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Charlotte Hatherley
New Worlds Jeremy Allen , November 4th, 2009 07:09

And so Charlotte Hatherley's third solo album transcends being a mere pop offering, sailing dangerously close to what could be described as a concept record. New planets are explored, a plethora of ideas are examined and executed. If her last album, The Deep Blue felt peculiarly, if deliberately, aquatic, then this is the record where Hatherley goes further, taking off with controls set for outer space. It could have turned out disastrously were it attempted by a lesser mortal, and yet New Worlds is a synaesthesiac's dream, swathed in colours and atmospheres, from the garish and the hallucinatory to the crepuscular.

Hatherley's perfect pop sensibilities are demonstrated on the singles 'White' and 'Alexander', but as before, she has the ability to suddenly pull off the unexpected, veering into territory that at first feels alien before making sense after a few listens. The latter begins folksy, though by the end it is transformed into an anthemic and sensual rock song, while 'White' is angular, taught, juddery, with a chorus that demands you yield. Her innate ability to change direction at any moment as she cleverly and playfully toys with time signatures is employed with a new maturity that gives a more complete and less jolty feel than that of her debut Grey Will Fade. Indeed, all these songs are more immediate than those on The Deep Blue. One moment you're enjoying the sheer pop directness of the title track, the next Hatherley is warbling over what sounds like a 1940s war favourite about eloping, with atonal keyboards plinking all over it. At the very least, it’ll keep you alert.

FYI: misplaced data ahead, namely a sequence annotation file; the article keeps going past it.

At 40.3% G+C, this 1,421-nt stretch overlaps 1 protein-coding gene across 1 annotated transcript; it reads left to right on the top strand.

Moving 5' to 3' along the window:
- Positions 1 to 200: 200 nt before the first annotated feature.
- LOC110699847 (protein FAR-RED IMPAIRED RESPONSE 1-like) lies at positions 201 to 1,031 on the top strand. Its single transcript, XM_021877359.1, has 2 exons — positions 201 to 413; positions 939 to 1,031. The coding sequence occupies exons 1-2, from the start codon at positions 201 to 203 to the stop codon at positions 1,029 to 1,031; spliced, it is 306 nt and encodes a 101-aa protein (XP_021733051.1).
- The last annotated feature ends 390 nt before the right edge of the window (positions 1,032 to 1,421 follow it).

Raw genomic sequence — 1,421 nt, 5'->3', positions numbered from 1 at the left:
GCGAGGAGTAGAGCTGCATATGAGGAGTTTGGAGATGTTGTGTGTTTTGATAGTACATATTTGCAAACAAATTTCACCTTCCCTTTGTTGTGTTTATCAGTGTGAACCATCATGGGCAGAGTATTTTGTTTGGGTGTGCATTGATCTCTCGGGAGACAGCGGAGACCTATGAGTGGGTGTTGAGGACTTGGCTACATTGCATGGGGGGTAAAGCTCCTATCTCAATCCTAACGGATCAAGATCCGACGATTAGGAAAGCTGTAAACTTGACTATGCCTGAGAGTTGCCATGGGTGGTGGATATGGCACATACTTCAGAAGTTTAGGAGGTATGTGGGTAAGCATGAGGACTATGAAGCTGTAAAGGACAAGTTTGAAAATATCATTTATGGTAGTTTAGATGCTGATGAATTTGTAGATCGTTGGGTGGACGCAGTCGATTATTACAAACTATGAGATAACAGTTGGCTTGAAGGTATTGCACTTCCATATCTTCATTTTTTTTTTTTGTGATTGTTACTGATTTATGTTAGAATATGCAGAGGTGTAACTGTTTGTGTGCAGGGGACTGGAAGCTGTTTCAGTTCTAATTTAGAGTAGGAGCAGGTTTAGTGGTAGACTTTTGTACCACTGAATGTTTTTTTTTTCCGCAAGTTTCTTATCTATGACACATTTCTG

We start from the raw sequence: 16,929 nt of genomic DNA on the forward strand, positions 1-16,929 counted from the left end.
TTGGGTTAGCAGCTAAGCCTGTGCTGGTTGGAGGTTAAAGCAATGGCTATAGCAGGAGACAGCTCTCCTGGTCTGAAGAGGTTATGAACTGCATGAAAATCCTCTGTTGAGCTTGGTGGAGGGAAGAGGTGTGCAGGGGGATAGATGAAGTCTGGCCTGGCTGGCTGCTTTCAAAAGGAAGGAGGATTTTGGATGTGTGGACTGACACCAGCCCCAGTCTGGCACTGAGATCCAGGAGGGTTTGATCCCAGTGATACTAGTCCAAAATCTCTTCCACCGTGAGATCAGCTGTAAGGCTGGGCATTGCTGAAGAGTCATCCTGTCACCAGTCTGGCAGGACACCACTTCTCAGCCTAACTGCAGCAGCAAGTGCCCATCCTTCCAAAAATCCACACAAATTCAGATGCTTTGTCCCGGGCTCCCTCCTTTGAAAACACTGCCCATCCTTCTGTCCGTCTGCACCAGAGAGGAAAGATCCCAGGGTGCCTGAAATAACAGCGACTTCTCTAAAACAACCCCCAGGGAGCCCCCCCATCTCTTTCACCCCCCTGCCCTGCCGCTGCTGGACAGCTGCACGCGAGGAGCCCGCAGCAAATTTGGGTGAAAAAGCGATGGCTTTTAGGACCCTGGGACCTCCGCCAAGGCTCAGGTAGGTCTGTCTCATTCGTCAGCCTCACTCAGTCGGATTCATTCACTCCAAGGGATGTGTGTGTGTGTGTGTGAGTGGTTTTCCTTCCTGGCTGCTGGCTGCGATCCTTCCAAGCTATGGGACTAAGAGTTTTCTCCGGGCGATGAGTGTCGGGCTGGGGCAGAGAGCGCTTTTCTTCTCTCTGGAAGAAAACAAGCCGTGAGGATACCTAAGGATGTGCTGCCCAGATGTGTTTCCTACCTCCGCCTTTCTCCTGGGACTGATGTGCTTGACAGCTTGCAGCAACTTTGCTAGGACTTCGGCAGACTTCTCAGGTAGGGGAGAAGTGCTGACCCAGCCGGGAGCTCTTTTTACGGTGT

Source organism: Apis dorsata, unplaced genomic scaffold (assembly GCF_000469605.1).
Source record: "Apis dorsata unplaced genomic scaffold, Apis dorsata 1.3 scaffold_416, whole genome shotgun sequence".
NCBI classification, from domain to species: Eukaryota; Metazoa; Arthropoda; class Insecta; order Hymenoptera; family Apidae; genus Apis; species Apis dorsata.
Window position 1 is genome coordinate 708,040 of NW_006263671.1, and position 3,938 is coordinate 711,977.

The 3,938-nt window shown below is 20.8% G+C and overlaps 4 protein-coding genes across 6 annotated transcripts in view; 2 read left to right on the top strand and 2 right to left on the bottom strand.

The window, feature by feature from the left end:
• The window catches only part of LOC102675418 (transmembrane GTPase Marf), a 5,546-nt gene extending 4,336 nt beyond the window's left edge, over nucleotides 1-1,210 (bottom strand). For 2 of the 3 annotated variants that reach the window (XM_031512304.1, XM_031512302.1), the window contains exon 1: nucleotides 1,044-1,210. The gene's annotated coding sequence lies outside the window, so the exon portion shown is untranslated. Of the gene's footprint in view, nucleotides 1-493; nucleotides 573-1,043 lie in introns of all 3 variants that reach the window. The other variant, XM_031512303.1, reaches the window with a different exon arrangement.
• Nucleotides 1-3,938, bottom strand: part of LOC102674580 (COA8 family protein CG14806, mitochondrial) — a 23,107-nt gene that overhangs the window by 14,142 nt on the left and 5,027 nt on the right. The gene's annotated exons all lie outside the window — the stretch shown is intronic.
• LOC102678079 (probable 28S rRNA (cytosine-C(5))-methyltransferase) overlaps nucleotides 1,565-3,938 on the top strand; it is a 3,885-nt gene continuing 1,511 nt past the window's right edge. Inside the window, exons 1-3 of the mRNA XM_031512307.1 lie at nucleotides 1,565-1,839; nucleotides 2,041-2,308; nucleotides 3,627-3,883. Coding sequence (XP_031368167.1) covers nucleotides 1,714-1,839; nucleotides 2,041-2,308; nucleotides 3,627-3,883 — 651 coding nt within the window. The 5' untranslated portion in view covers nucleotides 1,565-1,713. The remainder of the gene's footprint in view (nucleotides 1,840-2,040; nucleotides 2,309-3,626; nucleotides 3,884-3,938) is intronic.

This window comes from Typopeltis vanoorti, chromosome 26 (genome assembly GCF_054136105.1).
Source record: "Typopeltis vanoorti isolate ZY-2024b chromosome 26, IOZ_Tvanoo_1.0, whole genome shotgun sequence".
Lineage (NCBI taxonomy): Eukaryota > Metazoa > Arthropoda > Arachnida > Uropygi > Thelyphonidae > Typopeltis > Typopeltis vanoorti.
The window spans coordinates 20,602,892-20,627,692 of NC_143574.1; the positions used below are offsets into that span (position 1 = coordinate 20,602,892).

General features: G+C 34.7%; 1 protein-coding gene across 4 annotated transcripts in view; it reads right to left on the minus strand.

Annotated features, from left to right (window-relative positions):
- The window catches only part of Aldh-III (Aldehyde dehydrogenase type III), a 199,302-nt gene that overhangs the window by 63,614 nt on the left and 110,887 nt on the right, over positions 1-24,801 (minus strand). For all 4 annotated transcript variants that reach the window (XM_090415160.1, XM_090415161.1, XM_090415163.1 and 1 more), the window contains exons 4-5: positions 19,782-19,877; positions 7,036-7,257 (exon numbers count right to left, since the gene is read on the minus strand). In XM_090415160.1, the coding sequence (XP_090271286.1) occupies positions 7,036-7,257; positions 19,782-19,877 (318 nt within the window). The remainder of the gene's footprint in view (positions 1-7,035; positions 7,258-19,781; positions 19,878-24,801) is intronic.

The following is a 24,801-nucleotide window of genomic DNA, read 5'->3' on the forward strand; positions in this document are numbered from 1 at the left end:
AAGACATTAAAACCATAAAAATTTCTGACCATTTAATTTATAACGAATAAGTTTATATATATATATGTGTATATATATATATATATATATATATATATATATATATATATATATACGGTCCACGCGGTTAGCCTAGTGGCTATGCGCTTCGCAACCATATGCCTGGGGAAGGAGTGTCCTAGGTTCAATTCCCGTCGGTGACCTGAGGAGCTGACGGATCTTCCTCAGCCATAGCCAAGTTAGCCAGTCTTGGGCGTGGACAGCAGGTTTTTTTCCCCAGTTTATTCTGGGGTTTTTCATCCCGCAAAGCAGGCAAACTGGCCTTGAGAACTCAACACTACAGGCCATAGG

But there is something else, plenty in fact. There's Hatherley's technical guitar playing, the same ability that saw her picked up by Ash and more recently Bat For Lashes. The work on the outro of ‘Wrong Notes’ is subtle and sublime and makes you think of that employed by David Bowie in his pomp. Her vocals too have developed. Hatherley appears to have more emotional range, allowing her lyrics more room to breathe and move between lively and licentious with ease. A couple of tracks that don't quite match up to the magnificence of the rest, but that's a minor criticism. It remains to be seen whether or not it will open up the universe to Hatherley, but on this form it can only be a matter of time.

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